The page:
Fall | Water: Pre-K and Kindergarten

The Water Cycle: Follow That Rain Drop

Summary: There is water all around us. Some places seem obvious like lakes and rivers, but there is water in some unexpected places—let’s go look for it!

Before Visiting the Garden: 

Gather: Blue construction paper, scissors, masking tape, umbrella, flashlight, and a blue scarf or blue shirt for your gardener to wear

Explore: “Ciclo Fundamental” by Héctor Roberto Gómez Oliver 

Read: Water Is Water: A Book About the Water Cycle by Miranda Paul and Illustrated by Jason Chin

In the Garden: 

Before we begin to explore unexpected spots where water hides, let’s find all the water we can see in the garden…

Questions to Explore:

Where does water live in the garden?

What spot in the garden is the wettest? 

Gently examine a plant, is there water on its leaves or around its roots? 


Water can be a little sneaky. We don’t always see it moving around us, but water is actually very busy. Taking on different shapes and temperatures, it moves through something called the water cycle. Today we’re going to pretend to be a water droplet and follow the clues to see where our water will travel. First lay the out the water path, then send your gardener on a raindrop adventure:

  1. Cut out several raindrops from the blue construction paper.
  2. Place one or two drops at the base of a tree or plant in the garden—this drop represents groundwater. This water flows below our feet and feeds the plants and grass.
  3. Attach another drop to a leaf or to a fence just above your gardener’s head—this drop represents evaporation. 
  4. Attach several drops to the underside of the umbrella you brought—these drops represent the condensation found in clouds.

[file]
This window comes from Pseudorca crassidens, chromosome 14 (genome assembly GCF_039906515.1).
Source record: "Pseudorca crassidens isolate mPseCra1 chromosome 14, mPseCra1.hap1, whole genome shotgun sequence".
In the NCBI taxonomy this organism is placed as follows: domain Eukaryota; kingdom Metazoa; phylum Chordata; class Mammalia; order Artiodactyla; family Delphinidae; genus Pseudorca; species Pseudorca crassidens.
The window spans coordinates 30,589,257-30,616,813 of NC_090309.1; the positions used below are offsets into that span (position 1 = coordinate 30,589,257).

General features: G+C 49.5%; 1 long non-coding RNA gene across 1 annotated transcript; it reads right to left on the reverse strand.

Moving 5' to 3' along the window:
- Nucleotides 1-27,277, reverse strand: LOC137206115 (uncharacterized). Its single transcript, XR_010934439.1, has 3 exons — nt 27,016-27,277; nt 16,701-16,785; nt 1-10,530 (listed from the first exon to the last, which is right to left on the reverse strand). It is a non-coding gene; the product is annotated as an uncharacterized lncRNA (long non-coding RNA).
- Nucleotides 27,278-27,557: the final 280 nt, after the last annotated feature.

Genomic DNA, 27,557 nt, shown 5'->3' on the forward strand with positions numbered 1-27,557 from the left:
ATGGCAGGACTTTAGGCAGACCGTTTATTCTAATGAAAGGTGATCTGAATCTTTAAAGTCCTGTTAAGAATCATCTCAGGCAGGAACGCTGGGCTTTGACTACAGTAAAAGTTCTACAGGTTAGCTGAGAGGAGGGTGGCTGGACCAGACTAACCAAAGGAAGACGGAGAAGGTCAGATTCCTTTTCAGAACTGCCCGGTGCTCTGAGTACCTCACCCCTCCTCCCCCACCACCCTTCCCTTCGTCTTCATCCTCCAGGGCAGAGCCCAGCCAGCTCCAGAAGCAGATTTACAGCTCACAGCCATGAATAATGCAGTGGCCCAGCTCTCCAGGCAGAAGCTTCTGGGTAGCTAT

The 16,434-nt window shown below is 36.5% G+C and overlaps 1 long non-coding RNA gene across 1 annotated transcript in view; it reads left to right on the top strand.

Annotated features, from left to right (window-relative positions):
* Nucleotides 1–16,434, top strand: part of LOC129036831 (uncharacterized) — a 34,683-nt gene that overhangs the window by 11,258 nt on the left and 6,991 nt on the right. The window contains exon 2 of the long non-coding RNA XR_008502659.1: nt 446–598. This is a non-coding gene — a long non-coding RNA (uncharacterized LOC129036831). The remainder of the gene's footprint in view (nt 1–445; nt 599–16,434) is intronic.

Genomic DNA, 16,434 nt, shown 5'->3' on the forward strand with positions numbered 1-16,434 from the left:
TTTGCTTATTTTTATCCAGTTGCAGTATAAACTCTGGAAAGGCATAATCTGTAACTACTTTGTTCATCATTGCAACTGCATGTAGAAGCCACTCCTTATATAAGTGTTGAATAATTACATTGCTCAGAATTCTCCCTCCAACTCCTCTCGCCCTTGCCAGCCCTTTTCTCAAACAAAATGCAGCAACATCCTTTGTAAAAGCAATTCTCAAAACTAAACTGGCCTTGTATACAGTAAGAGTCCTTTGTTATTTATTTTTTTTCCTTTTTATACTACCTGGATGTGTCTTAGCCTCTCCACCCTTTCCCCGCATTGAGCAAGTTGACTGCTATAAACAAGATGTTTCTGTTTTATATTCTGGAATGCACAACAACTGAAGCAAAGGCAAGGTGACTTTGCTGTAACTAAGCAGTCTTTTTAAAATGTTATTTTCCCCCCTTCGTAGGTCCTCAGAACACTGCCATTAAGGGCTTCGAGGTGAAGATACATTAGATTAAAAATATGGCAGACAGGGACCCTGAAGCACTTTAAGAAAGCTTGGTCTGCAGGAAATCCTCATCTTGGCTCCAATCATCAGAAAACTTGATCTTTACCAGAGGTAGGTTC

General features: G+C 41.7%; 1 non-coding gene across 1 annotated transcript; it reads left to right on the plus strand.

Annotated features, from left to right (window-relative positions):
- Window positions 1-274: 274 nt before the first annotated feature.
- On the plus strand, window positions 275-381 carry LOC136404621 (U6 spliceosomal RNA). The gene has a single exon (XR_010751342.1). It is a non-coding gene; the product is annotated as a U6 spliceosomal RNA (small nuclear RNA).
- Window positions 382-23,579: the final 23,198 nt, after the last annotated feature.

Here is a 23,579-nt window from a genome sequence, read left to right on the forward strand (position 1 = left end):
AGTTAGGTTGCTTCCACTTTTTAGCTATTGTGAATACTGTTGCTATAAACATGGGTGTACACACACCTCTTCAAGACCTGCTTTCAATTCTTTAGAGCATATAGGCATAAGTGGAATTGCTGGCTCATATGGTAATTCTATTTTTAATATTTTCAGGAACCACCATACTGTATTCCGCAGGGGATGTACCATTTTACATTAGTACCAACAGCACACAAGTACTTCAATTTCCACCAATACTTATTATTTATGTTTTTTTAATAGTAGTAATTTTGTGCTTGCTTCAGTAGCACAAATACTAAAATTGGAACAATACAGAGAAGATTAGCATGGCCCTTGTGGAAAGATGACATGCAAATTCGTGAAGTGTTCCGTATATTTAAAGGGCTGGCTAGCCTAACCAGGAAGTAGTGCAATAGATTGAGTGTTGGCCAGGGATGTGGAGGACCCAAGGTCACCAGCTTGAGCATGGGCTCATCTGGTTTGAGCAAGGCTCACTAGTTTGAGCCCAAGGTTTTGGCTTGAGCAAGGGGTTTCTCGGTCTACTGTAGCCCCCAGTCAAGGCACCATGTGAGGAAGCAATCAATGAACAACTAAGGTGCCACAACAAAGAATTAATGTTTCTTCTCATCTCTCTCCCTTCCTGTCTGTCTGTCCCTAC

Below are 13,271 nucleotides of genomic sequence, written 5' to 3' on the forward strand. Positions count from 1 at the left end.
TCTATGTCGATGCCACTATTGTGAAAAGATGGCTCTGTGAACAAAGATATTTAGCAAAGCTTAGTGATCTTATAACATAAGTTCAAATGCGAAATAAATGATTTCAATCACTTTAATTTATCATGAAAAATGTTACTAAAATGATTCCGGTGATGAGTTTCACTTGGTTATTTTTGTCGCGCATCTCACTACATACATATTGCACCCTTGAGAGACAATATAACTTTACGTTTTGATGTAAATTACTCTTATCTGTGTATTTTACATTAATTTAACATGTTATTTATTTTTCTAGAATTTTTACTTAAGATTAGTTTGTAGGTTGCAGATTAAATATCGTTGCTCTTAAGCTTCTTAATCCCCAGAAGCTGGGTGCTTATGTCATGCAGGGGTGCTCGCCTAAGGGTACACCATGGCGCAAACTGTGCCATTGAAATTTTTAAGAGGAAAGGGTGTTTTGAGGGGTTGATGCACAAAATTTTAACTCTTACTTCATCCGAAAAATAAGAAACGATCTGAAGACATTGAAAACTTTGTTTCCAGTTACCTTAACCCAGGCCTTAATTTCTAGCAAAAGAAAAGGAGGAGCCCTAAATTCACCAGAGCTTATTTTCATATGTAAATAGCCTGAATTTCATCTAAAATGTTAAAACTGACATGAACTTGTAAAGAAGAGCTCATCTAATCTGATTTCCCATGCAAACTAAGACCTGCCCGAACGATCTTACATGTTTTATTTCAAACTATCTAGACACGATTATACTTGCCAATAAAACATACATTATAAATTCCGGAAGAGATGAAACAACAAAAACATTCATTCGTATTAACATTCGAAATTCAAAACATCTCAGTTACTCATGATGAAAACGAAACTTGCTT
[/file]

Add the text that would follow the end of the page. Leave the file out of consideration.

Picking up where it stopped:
5. Store a few additional raindrops in your pocket that you can sprinkle on your gardener at the end of the adventure—precipitation!
  6. Now that the course is set, send your gardener wrapped in their blue “water” scarf out to find the drops. As they move through the course encourage them to act like the different water forms—wiggling along the ground like a moving river, jumping up as they evaporate, snuggling together to condense into a cloud, and finally dropping slowly to the ground as rain! 

Even when we cannot see water, it is in the air all around us traveling through the water cycle to keep the planet, plants, and people hydrated.

Beyond the Garden | Make It Rain Inside:

Use this simple experiment to watch condensation and precipitation in action. Gather a tall glass jar or vase, plate, ice cubes, and boiling water. Pour the boiling water into the glass container filling it about one-third full. Place the plate over the top of the container and let sit for three-five minutes. Dump your ice cubes onto the top of the plate and watch as the condensed water at the top of the container begins to “rain” down the inside of the container. 

Continue Exploring | Supporting Materials:

Water cycle placemat from the US Geological Survey: http://water.usgs.gov/edu/watercycle-kids-beg.html

Note for Parents:
Each lesson suggests you explore a piece of artwork and read a specific book with your child. The artwork and books are easily available for view with an online search. However, these suggestions are not necessary to complete the lessons.

Guiding Principles


Learning, though not always visible, is always happening. The lessons are designed using inquiry as a base. Rather than “right answers” be more concerned with asking good questions.


Things may not go as planned. The lessons are designed to be used in whatever way works best for you. You can use all of the lesson or just pull a piece out of it.


Planting and cultivating a garden is believing in possibility. The lessons are designed to generate excitement about the future.


Each lesson includes a way to take the learning out into the community for more learning and more connection.


When a young child’s innate curiosity is unleashed in a garden the possibilities are endless. Any topic is open for exploration.


You will get dirty. There will be bugs.